Dancers develop bonds unlike any other: Through our passion and commitment for our craft, and all the time we spend together, we develop our own family-like relationships that are almost impossible to explain to non-dancers.
Find out what exactly dance companies are looking for and book your next gig.
During my company's fledgling years, I remember emailing a promising venue in Cape Cod, Massachusetts, hoping to include them in my plans for an upcoming tour. Unfamiliar with the typical process of getting presented, I had no idea what I was in for. I hadn't anticipated that it would take almost two years of persistent follow-ups to confirm their interest, finalize a date and discuss logistics. And that was just for a one-night appearance!
For emerging dance companies, booking a gig can seem even more daunting than choreographing a new work. With so many ensembles vying for a limited number of performances each season, the competition can be overwhelming. Finding the right venue can feel like an impossible match. And while juggling artistic, financial and logistical elements, it feels all too easy to overlook an important detail that might cost you a booking. This month, the Association of Performing Arts Presenters' annual conference will connect eager companies to decision-makers from venues all over the country. But what are they looking for? Dance Magazine talked to top presenters about their pet peeves, dos and don'ts, and advice for helping a company get noticed—and get jobs.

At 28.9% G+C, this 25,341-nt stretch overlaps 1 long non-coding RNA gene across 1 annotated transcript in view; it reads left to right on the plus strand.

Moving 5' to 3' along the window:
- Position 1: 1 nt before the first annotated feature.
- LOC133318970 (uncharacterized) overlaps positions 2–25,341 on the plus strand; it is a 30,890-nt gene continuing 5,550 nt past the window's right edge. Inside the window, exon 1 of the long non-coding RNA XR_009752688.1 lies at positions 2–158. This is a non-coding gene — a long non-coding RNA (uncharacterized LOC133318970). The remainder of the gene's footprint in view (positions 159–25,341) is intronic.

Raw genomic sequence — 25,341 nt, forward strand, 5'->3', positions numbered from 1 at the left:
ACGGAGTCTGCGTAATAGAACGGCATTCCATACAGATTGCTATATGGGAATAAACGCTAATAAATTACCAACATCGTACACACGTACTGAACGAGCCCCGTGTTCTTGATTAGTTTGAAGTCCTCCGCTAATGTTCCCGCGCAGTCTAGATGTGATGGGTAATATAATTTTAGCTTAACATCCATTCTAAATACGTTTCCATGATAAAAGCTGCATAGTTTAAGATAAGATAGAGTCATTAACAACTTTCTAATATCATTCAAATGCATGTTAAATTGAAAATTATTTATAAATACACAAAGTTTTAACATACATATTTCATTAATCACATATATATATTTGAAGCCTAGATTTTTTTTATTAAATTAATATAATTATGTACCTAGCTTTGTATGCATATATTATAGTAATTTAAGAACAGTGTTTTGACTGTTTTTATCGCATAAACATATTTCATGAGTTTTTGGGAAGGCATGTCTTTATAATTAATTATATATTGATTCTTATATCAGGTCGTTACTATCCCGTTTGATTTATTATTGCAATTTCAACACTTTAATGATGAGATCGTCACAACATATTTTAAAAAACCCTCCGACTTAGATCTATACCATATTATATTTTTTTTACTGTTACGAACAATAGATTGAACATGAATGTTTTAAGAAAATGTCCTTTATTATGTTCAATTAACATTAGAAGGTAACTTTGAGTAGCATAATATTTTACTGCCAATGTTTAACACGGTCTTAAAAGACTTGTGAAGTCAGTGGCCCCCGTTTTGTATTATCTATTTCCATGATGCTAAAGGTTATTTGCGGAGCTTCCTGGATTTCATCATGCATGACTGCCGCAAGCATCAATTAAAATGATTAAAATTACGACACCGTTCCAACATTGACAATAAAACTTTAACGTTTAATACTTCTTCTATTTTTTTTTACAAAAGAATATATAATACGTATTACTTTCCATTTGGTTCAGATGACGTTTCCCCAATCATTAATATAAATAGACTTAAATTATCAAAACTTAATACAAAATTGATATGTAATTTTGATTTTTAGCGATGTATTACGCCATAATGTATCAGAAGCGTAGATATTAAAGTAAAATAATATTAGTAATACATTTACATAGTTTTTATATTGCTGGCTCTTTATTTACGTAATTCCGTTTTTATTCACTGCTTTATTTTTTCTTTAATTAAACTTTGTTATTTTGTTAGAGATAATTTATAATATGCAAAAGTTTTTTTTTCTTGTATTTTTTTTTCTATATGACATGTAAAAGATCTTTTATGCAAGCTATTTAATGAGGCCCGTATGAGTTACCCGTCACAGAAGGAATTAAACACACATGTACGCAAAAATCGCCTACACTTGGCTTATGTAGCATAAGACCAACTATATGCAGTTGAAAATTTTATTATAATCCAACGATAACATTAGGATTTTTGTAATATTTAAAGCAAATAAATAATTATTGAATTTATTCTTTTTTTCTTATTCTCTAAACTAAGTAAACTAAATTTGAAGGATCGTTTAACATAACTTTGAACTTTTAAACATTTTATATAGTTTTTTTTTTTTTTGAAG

Bernardo Nogueira, Courtesy Só Dança
The hoofer created his own tap-based workout class to get fit.
Despite an exhausting weekly schedule rehearsing for upcoming performances, teaching at Broadway Dance Center, working with private students and traveling for workshops and shows, New York hoofer Aaron Tolson had a surprising realization: “As I get older, tap dancing is not keeping me physically fit.”
The father of two decided to find a way to make his career last longer—and fulfill one of his dreams: “I wanted to get as many people tapping as I could.”
So he developed a combination cardio, strengthening and tap class called Sole Power. It fuses his tap expertise with knowledge he gained from his record-setting track career, which had earned him a full scholarship to St. John’s University and an invitation to the 1996 U.S. Olympic Trials. “It’s a tap class that never stops moving,” says Tolson, with a laugh.
Intended for non-dancers, Sole Power requires no previous dance experience or rhythmic ability. Each class begins with an introduction of basic tap steps—such as shuffles, flaps, step-heels and heel-toes—that eventually form a short sequence that students repeat in between exercises to keep their heart rates up. Students alternate between learning simple tap technique and performing exercises like lunges and squats, to which a tap component (like heel drops) is added. Even as Tolson demonstrates the next activity, the class stays in motion by repeating the interval or doing marches and step-touches.
The final exercise is tap trenches, which require alternately sliding each leg back while reaching the opposite arm perpendicular to the floor. Then students work on a long combination and end the class by cooling down with stretching.
Sole Power recently launched at Crunch Gym locations around New York City and Los Angeles, and will soon be in more cities as Tolson trains new teachers, or “Solemates.”
Tolson estimates that students can burn between 300 and 600 calories in each hour-long class. “It exercises your body and your mind,” he says. “When you tap, you have to focus—you can’t let your mind wander. You don’t even realize how hard you’re working.”